3 inch Gun Carrier

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3 inch Gun Carrier
uk_3_inch_gun_carrier.png
AB
RB
SB
General characteristics
Brief
Detailed
3.0/3.0/3.0BR
4 peopleCrew
Mobility
39.0 tWeight
4 forward
1 back
Gear box
Armament
76 mm OQF 3in 20cwt cannonWeapon 1
65 roundsAmmunition
-10° / 15°Vertical guidance
-5° / 5°Horizontal guidance
Economy
14 000 Rp icon.pngResearch
55 000 Sl icon.pngPurchase
Sl icon.png1 000 / 1 247/1 090 / 1 360/1 380 / 1 722Repair
16 000 Sl icon.pngCrew training
55 000 Sl icon.pngExperts
270 Ge icon.pngAces
x 1.30 Rp icon.pngReward for battle

Description

GarageImage 3inchGunCarrier.jpg


The 3 inch Gun Carrier is a Rank II British tank destroyer with a battle rating of 3.0 (AB/RB/SB). It was introduced along with the entire British tree line in Update 1.55 "Royal Armour". This abomination of a vehicle is based on a Churchill chassis. It sport a 3-inch gun that they couldn't fit into a normal Churchill turret, but in the world's boxiest crew compartment. In all seriousness, you will likely see the tracks (and suspension) before you see anything else. Once you've recognized that there is no turret, then you know its a 3-inch Gun Carrier.

The 3 inch Gun Carrier is an interesting tank that can be difficult to play. Combining the aspects of an assault gun and a tank destroyer, it has a strange play style. At longer ranges, getting a penetration with the main gun can be difficult whilst the small arc and low turn rate makes close quarters fighting extremely hazardous. The first thing to take note of is your armour - at 89mm on the front you are one of the toughest vehicles at this rank. However this armour is flat and unsloped. At the sides the armour drops to 76 mm and the rear is only 25 mm thick meaning that, when combined with the positioning of the crew, a penetration from either of these angles is usually deadly.

General info

Survivability and armour

Armour type:

  • Rolled homogeneous armour
  • Cast homogeneous armour (Gun mount, Cupola)
Armour Front Sides Rear Roof
Hull 38 mm (69°) Front glacis
76.2 mm (17°) Lower glacis
76.2 mm 25.4 mm Top
25.4 mm (68°)Bottom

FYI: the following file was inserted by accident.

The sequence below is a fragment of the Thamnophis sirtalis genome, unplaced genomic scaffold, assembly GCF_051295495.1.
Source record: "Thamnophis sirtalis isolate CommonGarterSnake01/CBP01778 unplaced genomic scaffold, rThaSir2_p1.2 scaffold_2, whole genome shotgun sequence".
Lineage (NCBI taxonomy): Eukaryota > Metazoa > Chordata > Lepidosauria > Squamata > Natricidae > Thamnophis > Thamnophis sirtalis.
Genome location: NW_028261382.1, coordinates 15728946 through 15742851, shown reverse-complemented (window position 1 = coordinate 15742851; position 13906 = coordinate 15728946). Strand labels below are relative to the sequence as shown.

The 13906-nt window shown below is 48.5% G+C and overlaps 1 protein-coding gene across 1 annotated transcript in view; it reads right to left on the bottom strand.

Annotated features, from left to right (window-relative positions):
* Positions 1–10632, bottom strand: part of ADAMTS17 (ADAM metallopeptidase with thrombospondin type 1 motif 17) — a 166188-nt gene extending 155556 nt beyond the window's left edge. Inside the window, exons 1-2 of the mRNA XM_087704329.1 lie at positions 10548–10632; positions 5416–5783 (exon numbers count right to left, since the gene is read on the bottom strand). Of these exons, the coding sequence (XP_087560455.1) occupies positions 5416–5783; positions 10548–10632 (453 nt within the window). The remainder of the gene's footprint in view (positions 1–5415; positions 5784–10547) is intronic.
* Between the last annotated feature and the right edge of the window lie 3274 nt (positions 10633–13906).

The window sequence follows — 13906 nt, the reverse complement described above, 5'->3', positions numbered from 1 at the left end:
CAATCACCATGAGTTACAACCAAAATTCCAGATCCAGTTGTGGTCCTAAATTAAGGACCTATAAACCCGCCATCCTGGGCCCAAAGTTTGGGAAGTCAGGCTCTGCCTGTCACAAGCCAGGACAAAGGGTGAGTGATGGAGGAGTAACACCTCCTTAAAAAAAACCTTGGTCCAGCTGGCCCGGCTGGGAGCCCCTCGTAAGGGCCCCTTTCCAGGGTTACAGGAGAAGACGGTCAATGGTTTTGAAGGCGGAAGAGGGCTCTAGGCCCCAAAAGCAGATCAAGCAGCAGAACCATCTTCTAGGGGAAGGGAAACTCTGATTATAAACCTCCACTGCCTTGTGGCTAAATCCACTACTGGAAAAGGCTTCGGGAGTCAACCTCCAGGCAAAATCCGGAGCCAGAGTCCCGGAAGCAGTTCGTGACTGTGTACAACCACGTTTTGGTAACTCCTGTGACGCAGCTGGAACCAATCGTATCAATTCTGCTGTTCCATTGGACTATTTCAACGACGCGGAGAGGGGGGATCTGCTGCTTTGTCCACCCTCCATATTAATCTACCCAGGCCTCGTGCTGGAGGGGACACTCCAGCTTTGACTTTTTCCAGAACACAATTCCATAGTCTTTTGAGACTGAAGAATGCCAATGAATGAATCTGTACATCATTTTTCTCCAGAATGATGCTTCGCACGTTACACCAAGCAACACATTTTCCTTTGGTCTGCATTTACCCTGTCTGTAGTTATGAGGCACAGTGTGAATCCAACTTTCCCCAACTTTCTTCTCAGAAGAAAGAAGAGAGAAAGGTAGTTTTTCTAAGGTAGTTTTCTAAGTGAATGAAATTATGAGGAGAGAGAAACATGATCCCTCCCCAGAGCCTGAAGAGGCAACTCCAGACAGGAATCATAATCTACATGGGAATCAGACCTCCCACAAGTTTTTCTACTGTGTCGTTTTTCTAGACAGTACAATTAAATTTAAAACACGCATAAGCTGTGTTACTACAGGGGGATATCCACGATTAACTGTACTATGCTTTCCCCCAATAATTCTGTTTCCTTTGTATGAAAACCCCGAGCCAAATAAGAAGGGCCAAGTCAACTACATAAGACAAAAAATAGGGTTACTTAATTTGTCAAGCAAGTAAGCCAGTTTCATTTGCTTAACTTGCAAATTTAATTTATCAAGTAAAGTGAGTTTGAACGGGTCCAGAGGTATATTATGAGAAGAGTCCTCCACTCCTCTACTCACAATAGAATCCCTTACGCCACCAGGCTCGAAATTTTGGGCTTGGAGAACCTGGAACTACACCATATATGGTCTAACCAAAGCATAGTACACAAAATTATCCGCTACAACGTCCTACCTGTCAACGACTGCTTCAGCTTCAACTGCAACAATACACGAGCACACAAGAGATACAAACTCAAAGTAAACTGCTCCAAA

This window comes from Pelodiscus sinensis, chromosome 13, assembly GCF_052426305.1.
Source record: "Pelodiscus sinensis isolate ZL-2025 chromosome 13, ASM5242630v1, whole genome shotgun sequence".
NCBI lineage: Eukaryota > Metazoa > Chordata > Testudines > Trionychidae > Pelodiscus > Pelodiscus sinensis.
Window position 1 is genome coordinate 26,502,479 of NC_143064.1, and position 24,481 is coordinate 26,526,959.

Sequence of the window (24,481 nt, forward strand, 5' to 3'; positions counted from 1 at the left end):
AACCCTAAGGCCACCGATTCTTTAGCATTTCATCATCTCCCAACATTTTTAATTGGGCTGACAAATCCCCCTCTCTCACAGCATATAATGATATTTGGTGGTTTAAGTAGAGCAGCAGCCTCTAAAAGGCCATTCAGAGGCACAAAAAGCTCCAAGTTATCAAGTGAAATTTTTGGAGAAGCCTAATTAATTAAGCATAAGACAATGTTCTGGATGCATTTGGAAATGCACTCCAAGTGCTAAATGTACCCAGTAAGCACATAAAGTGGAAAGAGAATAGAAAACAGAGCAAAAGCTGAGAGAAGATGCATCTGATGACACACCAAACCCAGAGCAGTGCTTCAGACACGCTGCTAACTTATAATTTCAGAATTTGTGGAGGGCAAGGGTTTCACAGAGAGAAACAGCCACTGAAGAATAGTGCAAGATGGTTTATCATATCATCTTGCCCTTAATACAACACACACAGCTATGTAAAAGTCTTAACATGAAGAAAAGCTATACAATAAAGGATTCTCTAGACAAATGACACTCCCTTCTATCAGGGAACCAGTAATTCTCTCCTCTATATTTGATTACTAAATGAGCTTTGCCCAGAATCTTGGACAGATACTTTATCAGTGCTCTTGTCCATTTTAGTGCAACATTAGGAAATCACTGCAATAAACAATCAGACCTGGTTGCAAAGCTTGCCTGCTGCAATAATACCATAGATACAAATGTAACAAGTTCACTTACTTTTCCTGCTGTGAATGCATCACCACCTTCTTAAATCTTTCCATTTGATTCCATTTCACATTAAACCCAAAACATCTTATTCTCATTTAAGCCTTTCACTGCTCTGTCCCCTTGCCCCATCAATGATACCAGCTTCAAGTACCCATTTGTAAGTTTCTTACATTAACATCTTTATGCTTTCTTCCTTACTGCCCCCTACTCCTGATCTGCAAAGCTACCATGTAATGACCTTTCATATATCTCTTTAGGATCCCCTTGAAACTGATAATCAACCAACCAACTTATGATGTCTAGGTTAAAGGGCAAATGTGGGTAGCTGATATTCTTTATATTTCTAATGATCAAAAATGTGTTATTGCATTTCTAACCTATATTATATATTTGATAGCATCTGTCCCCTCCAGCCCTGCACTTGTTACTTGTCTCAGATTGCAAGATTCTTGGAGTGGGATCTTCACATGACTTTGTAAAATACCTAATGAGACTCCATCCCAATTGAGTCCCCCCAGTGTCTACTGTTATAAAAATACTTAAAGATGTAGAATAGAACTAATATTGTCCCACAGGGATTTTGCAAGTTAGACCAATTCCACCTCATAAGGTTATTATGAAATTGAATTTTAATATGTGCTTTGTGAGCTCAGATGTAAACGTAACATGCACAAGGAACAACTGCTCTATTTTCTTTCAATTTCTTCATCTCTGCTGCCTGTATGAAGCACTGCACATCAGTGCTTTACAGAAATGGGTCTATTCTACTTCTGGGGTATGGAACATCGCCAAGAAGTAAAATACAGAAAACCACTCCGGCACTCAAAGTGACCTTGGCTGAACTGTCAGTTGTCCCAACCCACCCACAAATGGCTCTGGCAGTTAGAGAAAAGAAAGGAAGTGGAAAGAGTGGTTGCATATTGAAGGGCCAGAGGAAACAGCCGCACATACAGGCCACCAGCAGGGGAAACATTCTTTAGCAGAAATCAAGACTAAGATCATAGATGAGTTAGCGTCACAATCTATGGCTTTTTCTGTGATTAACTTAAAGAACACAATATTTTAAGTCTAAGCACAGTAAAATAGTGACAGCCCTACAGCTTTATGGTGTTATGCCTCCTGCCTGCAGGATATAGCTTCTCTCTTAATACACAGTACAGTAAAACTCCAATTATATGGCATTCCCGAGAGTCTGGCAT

16 mm
Superstructure 89 mm
100 mm (2-46°)Gun mount
76.2 mm 25.4 mm 16 mm
40 mm Cupola

Notes:

  • Suspension wheels and chassis construction are 20 mm thick while tracks are 30 mm thick.

Mobility

Mobility characteristic
Weight (tons) Add-on Armor
weight (tons)
Max speed (km/h)
39.0 N/A 27.9 (AB)
25.7 (RB/SB)
Engine power (horsepower)
Mode Stock Upgraded
Arcade 497 612
Realistic/Simulator 310 350
Power-to-weight ratio (hp/ton)
Mode Stock Upgraded
Arcade 12.74 15.69
Realistic/Simulator 7.95 8.97

Armaments

Main armament

76 mm OQF 3-inch 20 cwt
Capacity Vertical
guidance
Horizontal
guidance
Stabilizer
65 -10°/+15° ±5° N/A
Turret rotation speed (°/s)
Mode Stock Upgraded Prior + Full crew Prior + Expert qualif. Prior + Ace qualif.
Arcade 2.70 3.70 _.__ _.__ _.__
Realistic 2.70 3.10 _.__ _.__ _.__
Reloading rate (seconds)
Stock Prior + Full crew Prior + Expert qualif. Prior + Ace qualif.
8.10 _.__ _.__ _.__
Ammunition
Penetration statistics
Ammunition Type of
warhead
Penetration in mm @ 0° Angle of Attack
10m 100m 500m 1000m 1500m 2000m
Shot Mk.2 AP 105 104 87 67 53 42
Shell HE HE 8 8 8 8 8 8
Shell details
Ammunition Type of
warhead
Velocity
in m/s
Projectile
Mass in kg
Fuse delay

in m:

Fuse sensitivity

in mm:

Explosive Mass in g
(TNT equivalent):
Normalization At 30°
from horizontal:
Ricochet:
0% 50% 100%
Shot Mk.2 AP 762 5.7 N/A N/A N/A -1° 47° 60° 65°
Shell HE HE 609 7.3 0.4 0.5 530 +0° 79° 80° 81°
Ammo racks
Ammo racks of the 3-inch Gun Carrier.
Full
ammo
1st
rack empty
2nd
rack empty
3rd
rack empty
4th
rack empty
5th
rack empty
Visual
discrepancy
65 53 (+12) 40 (+25) 27 (+38) 14 (+51) (+64) no

Left side empty: 27 (+38)

Usage in battles

The first thing you need to worry about are your flanks. If the enemy gets on to these you will usually be knocked out pretty quickly and with the pathetic turn rate you will rarely be able to respond. When positioning yourself make sure that your flanks are covered. The best way to do this is to position yourself in the centre of a narrow street or park up directly next to a large rock or building. Alternatively try to alert your comrades to your position and needs though if you have my luck then this will be a last resort.

Next angle yourself. With a bit of angling you can get your frontal and side armour to be effectively around 100mm thick together, meaning that only F2's will be able to take you from beyond short range. Finally, try to get below a bridge or overhang. Enemy aircraft love the 3" Gun Carrier's large, ponderous form and the thin top armour can be penetrated by some of the heavier armaments carried by fighters.